NAMPT is the rate-limiting enzyme in the production of NAD+, which means that lower levels of NAMPT mean decreased NMN production and thus decreased NAD+ levels. This also means that by administering additional NMN, the rate of NAD+ production can be increased to somewhat address this shortfall.
It is also possible for NMN to be created from NR by the addition of a phosphate group. Some researchers suggested that NMN could not enter the cell without first becoming NR. However, in 2019, a new NMN transporter channel was identified, showing that it can .
The study found that the Slc12a8 gene encodes a specific NMN transporter that allows the molecule to enter cells without being converted to NR first. This discovery certainly came as an unpleasant surprise to the manufacturers and distributors of NR supplements.
Human studies of NMN
The bulk of studies on NMN have been carried out on mice and rats. These have shown positive effects on metabolism, liver, skin, muscle, and brain function as well as improved bone structure, vascular health, reproduction, immune system function, and lifespan. Human studies on people taking NMN are in their early days, but there is some limited data of interest.
In 2020, a Japanese lab conducted a human clinical trial of NMN, which showed that it is well tolerated when given as a single dose . The results of a 2021 study suggested that NMN enhances aerobic capacity in amateur runners . While the study did have some limitations, there were limited but measurable improvements.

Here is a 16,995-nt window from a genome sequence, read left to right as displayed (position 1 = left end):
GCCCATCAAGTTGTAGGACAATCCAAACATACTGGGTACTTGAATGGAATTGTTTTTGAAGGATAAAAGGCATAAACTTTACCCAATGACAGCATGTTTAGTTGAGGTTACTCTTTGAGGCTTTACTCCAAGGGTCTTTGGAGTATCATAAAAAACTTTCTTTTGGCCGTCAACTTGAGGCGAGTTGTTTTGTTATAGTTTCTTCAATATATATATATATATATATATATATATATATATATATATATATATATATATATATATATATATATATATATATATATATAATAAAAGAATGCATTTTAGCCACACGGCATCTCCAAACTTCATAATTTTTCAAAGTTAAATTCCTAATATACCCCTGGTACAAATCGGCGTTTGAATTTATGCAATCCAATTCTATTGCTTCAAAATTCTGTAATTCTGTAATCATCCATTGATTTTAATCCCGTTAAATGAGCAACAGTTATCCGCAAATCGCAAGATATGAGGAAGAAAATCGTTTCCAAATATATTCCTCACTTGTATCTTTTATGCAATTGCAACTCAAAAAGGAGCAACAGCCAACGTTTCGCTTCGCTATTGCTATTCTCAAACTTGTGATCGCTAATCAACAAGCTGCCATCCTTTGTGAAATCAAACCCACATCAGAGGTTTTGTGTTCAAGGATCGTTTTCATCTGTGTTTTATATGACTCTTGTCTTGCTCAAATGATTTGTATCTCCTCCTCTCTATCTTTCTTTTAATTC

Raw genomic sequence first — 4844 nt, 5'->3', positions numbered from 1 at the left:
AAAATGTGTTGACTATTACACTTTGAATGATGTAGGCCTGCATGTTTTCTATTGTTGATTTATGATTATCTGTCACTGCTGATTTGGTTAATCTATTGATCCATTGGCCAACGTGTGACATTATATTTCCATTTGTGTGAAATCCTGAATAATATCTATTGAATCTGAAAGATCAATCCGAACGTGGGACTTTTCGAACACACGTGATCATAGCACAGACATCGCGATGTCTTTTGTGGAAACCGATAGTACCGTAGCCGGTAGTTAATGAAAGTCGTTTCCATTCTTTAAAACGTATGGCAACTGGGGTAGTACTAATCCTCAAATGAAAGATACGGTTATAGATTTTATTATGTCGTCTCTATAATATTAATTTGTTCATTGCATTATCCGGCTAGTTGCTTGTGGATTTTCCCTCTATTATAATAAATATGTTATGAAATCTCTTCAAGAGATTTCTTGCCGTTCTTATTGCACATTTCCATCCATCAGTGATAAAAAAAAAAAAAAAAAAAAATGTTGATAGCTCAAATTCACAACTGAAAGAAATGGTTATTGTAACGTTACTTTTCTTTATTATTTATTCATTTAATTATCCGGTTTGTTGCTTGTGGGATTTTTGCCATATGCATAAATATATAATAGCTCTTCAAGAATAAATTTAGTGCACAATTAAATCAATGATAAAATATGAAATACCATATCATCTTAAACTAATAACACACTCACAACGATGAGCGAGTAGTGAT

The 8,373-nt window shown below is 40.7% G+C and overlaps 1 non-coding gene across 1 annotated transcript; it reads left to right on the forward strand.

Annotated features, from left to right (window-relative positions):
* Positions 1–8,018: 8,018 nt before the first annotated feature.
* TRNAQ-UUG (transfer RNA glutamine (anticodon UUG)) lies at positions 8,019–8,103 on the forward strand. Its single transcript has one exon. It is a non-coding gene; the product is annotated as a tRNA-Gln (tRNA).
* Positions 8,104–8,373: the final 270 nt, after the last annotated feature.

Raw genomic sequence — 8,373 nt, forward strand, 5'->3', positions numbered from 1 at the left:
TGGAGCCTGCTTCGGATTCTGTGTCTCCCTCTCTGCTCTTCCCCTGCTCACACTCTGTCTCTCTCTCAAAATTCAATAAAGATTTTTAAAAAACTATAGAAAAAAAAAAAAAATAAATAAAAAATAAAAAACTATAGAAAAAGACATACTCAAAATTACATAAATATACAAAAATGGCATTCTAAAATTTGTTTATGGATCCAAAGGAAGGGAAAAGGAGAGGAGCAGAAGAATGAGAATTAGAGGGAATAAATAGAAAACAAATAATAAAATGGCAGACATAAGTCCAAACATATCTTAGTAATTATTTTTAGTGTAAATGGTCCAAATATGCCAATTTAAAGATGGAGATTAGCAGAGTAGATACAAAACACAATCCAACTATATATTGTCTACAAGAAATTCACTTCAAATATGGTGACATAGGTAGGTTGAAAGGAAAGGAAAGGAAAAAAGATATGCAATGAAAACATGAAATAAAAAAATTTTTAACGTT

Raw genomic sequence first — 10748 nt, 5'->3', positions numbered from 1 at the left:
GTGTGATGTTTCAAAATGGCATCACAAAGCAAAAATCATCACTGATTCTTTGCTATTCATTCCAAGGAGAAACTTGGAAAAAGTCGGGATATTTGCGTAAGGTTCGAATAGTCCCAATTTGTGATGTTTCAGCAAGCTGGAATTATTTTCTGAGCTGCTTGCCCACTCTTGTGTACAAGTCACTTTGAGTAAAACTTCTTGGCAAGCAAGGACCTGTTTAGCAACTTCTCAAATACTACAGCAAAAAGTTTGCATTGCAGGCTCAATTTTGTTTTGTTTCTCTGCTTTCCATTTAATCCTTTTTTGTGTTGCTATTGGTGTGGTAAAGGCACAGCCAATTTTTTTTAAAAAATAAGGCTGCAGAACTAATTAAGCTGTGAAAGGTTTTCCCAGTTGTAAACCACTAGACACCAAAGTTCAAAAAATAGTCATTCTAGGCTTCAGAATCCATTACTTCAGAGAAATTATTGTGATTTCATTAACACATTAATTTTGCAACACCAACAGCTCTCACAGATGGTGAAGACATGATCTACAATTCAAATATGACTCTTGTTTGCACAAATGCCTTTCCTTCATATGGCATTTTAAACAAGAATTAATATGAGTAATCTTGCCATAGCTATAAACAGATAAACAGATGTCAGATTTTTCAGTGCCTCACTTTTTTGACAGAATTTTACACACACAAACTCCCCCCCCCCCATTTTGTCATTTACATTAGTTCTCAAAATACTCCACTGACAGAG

Another 2021 human study suggests that NMN improved muscle glucose metabolism in prediabetic women and yielded clinically relevant results .
In May 2022, the data from a multicenter NMN clinical trial was published with some modest but interesting results . The data suggested that NMN was increasing energy levels and could be interpreted as an anti-aging effect, albeit it relatively small in this case. That said, NAD+ levels also increased in the placebo participants not taking NMN. These results require futher investigation and a larger study, as this one was fairly small at only 66 people.